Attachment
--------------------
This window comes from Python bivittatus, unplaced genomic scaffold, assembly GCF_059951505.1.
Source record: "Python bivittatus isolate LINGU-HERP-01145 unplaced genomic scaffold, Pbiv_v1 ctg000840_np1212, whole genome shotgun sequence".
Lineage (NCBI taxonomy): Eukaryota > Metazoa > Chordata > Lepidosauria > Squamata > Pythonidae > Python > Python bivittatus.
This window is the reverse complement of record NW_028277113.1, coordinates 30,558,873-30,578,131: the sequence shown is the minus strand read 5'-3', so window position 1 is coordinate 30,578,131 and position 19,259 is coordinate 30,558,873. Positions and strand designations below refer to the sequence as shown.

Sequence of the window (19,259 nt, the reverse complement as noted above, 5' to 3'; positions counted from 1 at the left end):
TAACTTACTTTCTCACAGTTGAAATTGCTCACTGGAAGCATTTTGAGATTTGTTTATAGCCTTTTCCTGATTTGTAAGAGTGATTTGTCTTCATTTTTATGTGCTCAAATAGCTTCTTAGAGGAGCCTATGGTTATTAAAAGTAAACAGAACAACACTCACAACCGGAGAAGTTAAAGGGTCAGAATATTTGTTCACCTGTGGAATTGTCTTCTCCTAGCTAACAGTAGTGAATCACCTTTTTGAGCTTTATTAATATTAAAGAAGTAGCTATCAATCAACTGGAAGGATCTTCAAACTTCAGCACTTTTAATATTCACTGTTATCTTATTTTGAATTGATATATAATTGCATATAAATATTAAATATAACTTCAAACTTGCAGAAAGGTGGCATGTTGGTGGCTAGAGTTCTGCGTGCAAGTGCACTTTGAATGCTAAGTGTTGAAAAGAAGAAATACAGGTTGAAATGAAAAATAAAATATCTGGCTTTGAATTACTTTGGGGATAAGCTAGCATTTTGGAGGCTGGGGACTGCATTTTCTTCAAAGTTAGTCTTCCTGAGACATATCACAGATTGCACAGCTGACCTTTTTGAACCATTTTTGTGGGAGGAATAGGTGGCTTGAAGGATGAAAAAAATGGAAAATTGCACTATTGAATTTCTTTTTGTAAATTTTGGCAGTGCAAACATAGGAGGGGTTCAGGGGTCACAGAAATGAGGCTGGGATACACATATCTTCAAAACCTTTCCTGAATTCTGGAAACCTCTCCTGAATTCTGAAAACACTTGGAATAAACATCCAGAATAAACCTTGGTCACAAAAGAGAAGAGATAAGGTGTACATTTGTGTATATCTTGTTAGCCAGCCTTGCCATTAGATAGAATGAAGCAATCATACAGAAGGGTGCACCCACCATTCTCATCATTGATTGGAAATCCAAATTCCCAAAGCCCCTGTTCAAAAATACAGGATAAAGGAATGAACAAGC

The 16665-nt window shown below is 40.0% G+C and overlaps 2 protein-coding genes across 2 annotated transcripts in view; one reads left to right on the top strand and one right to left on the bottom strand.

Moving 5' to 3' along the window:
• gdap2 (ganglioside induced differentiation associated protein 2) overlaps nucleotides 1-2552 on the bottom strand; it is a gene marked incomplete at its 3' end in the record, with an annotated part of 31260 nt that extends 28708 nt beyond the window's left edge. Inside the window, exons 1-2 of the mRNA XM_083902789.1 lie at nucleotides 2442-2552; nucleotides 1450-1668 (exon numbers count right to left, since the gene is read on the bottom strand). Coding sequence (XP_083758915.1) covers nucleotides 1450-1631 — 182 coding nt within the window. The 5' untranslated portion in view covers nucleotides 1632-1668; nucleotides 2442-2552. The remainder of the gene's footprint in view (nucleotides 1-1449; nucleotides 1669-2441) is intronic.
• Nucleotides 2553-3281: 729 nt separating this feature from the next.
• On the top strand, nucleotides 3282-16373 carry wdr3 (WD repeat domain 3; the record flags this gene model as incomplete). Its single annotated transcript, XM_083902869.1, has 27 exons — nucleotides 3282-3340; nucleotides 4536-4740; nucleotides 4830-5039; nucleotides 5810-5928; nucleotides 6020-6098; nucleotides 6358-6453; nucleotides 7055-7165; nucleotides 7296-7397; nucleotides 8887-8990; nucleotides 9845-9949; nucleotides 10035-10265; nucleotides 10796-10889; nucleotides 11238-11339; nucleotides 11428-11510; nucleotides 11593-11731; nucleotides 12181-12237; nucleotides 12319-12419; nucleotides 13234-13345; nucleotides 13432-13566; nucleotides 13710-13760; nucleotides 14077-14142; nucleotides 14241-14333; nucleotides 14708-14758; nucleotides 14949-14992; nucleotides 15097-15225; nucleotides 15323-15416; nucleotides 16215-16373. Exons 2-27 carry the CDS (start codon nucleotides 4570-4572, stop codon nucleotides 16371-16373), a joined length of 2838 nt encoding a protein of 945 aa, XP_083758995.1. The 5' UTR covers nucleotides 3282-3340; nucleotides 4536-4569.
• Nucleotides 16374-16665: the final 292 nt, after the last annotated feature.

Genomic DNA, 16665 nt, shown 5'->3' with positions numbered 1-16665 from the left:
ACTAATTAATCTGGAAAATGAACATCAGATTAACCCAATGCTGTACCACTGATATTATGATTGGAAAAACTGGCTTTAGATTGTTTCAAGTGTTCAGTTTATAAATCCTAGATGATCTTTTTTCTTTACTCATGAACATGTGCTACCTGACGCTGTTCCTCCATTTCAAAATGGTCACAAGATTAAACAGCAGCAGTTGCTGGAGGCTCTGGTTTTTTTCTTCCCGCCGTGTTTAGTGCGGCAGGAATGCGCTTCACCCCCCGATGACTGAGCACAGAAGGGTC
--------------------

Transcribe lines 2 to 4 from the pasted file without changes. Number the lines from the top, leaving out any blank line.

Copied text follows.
Source record: "Python bivittatus isolate LINGU-HERP-01145 unplaced genomic scaffold, Pbiv_v1 ctg000840_np1212, whole genome shotgun sequence".
Lineage (NCBI taxonomy): Eukaryota > Metazoa > Chordata > Lepidosauria > Squamata > Pythonidae > Python > Python bivittatus.
This window is the reverse complement of record NW_028277113.1, coordinates 30,558,873-30,578,131: the sequence shown is the minus strand read 5'-3', so window position 1 is coordinate 30,578,131 and position 19,259 is coordinate 30,558,873. Positions and strand designations below refer to the sequence as shown.